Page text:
If you really have a lot of windows that you like to manage, you may be a fan of a long requested feature coming in the latest version of Windows. Virtual Desktops are now in. This has long been a feature of other operating systems, and you could always add it to Windows with an add-in, but it is now a native feature. I discussed this in our Windows 10 first impressions post, and that was very early on in Windows 10’s development cycle. Some changes have been made to how they operate which I find make the experience a lot better. By default, apps open on another virtual desktop no longer show on the current desktop’s taskbar. I think this makes a lot more sense, since if the point is to have lots of windows open, but separate, I would not want my taskbar packed full. Alt-Tab now, by default, only shows apps that are open on the current desktop, which once again helps to separate them and make them their own workspace. But if you would prefer to change these defaults, there are options in settings to allow you to choose virtual desktop behaviour.
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prophet001 - Tuesday, August 25, 2015 - linkThe spyware aspect of this OS bothers me. I'll be using Windows 7 until this is reconsidered.
Michael Bay - Tuesday, August 25, 2015 - linkSo, the same spyware.
prophet001 - Tuesday, August 25, 2015 - linkWindows 7 doesn't even begin to approach this level of intrusion.
Michael Bay - Tuesday, August 25, 2015 - linkAs long as you believe that.
wishgranter - Tuesday, August 25, 2015 - linkThe Windows 10 EULA and Microsoft's Privacy Statement declare that Microsoft will access and use the content of people's emails and other files, such as documents uploaded to One Drive, according to Microsoft's discretion. "Share with our partners" also includes law enforcement, wherever Microsoft deems required. And I think Microsoft cannot ignore any instance which they feel should be forwarded to law enforcement without making themselves complicit in any potential criminal activity.
Windows 10's all-your-contents-are-belongs-to-us policy is also a widening of the backdoor which law enforcement asks OS manufacturer to build into their systems.
Basically, Microsoft's Windows 10 EULA claims that all files used in Windows 10 may be accessed, searched, and contents utilized by Microsoft, with Microsoft exercizing sole discretion over what it will access, and how it will be used.
I think all businesses, content creators, and even nations should be dismayed at this. It looks like Russia already is concerned with Windows 10's always-on espionage against its users:
http://www.rt.com/politics/312172-windo ... ent-stirs/
If people will recall, Microsoft was previously found to be snooping in people's Outlook emails, and this discovery caused a furor among people, leading to Microsoft saying they would not do this anymore:
http://www.theverge.com/2014/3/20/55314 ... l-policies2
But now, Microsoft has made it a guaranteed policy of Windows 10 that they will always do this:
https://www.microsoft.com/en-gb/privacy ... fault.aspx
"Content. We collect content of your files and communications when necessary to provide you with the services you use. This includes: the content of your documents, photos, music or video you upload to a Microsoft service such as OneDrive. It also includes the content of your communications sent or received using Microsoft services, such as the:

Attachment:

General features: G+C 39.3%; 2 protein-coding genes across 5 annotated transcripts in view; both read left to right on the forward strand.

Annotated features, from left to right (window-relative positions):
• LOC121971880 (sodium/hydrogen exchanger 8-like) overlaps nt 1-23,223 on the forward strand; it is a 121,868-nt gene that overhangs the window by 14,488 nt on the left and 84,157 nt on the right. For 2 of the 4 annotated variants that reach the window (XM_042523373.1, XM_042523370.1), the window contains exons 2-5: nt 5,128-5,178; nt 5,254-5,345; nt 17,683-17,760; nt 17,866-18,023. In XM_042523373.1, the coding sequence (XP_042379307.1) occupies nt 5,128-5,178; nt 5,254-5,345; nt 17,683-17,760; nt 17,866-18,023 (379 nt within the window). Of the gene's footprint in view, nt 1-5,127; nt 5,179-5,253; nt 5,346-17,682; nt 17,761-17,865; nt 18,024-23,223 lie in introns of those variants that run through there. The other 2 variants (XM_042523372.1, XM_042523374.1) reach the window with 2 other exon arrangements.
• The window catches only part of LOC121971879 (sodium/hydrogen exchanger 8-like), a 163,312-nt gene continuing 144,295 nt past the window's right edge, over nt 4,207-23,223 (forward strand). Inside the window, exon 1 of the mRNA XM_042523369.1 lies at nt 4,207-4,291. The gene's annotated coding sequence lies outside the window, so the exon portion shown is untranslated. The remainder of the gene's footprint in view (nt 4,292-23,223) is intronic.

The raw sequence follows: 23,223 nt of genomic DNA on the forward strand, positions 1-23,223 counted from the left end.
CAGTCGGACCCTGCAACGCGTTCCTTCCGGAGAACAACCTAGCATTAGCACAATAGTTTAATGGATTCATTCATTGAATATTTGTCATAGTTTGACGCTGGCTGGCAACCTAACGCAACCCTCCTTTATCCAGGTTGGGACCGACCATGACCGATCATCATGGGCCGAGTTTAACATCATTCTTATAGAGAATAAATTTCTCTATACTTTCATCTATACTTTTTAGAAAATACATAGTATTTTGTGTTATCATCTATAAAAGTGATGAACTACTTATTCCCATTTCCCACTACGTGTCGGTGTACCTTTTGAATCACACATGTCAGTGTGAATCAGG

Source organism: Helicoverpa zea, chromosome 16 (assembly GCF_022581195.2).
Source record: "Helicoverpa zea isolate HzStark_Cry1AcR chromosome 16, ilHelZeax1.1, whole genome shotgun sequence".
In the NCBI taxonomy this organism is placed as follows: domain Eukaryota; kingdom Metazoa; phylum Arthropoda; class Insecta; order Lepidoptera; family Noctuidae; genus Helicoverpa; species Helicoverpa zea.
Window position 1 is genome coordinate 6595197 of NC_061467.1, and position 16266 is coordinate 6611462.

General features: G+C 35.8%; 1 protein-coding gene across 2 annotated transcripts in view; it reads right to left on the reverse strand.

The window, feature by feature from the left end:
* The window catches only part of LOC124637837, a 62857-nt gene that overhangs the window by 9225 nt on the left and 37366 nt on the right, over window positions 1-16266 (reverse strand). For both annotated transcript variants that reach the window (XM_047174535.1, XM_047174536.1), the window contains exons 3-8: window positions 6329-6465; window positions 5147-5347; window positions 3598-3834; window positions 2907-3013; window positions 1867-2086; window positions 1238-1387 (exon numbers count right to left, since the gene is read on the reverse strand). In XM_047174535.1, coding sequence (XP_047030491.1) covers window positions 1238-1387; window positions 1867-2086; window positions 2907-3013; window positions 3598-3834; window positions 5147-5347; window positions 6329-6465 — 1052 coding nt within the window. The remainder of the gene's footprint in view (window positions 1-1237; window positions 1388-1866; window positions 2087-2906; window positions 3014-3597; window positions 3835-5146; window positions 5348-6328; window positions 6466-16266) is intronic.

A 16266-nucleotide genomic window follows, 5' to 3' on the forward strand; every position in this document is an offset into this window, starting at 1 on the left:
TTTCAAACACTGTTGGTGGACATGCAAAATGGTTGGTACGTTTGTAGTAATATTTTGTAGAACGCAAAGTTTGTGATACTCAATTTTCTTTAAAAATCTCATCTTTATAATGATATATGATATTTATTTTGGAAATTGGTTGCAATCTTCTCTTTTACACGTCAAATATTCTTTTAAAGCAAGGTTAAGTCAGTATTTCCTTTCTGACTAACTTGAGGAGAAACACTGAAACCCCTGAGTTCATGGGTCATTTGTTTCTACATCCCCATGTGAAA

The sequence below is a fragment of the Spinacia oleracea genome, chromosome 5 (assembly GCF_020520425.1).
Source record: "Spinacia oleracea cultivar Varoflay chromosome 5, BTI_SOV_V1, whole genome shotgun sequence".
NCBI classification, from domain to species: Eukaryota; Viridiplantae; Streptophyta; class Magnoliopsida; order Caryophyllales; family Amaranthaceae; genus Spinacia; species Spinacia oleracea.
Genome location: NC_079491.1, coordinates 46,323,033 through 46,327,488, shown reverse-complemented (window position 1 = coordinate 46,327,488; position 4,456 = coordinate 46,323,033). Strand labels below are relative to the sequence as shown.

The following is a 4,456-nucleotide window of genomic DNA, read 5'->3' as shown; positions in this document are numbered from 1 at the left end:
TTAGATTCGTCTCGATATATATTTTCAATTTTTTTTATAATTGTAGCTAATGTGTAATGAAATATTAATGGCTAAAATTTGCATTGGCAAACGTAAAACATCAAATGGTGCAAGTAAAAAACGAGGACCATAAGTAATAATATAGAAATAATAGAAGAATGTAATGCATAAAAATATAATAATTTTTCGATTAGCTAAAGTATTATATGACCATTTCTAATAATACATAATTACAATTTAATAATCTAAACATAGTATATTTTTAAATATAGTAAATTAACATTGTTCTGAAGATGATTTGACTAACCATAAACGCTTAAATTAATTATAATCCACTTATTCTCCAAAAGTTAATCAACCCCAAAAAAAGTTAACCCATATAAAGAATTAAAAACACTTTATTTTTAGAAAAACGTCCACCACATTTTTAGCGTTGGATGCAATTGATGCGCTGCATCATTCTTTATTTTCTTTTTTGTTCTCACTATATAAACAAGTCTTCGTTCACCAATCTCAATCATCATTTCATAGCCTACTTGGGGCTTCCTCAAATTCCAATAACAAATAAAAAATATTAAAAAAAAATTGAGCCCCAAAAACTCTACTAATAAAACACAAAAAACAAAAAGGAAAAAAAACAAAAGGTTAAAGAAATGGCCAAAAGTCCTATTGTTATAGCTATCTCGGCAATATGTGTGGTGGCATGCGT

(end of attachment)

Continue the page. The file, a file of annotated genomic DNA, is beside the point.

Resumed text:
- subject line and body of an email,
- text or other content of an instant message,
- audio and video recording of a video message, and
- audio recording and transcript of a voice message you receive or a text message you dictate."
Shouldn't there be a much bigger furor over the discretionless snooping of Windows 10, which includes all Outlook emails, than there was over just Outlook on its own?
Are people OK with their PCs contents no longer being their sole domain and in their privacy, but instead being fully open to Microsoft?
I'm not. I'll be sticking with Windows 7 for now.
Windows 10's motto: Your System is not Your Own
xenol - Tuesday, August 25, 2015 - linkYou're reading the TP EULA. The actual Windows 10 EULA is at http://www.microsoft.com/en-us/Useterms/Retail/Win... , which defers the privacy stuff to Microsoft's privacy statement ( https://www.microsoft.com/en-us/privacystatement/ )
Which says none or few of the things in the TP EULA (the only one I found in common is they may look at anything you upload to OneDrive, which you can disable on Windows 10 anyway)
Grooveriding - Tuesday, August 25, 2015 - linkReally unfortunate how far Microsoft went with privacy invasion and data trolling with Win 10. Fortunately you can disable what appears to be all of it with options, registry tweaks and disabling services.
I would also recommend running a draconian firewall such as Tinywall that blocks all internet traffic and you have to allow applications on a case by case basis. As well as editing your hosts file to block all traffic back to Microsoft's data collection servers. As well, never use the OS with an MS account, just use a local account.
Pretty outrageous MS does not offer an option to disable everything without having to resort to these measures.
hansmuff - Tuesday, August 25, 2015 - linkThe "sharing with law enforcement" is automatic for any data Microsoft has. If you're on 7 and use OneDrive, well there you go.
Regarding the recording of voice data, that's a given with all of them. Siri, Google, now MS all use online services to improve detection and of course otherwise use that data. And they all send your recorded voice in some form or shape to their servers.
I can see how you'd tie it to Windows 10 because that centralizes a lot of those "new generation" of services that are in the cloud. But those services exist with or without Windows 10. I think it's wiser to educate people about what "the cloud" implies, which is exactly what you say; people do not have control over the data they store.
It's a cloud issue, and the cloud has provided the perfect vehicle for the likes of Apple, Google and Microsoft to take what they want. This goes for your PC, phone, tablet, everything.
Notmyusualid - Tuesday, August 25, 2015 - linkNone of my phones or PCs send anything to the cloud.
It is called privacy common sense.
Matts8 - Tuesday, August 25, 2015 - linkWhat phone do you have?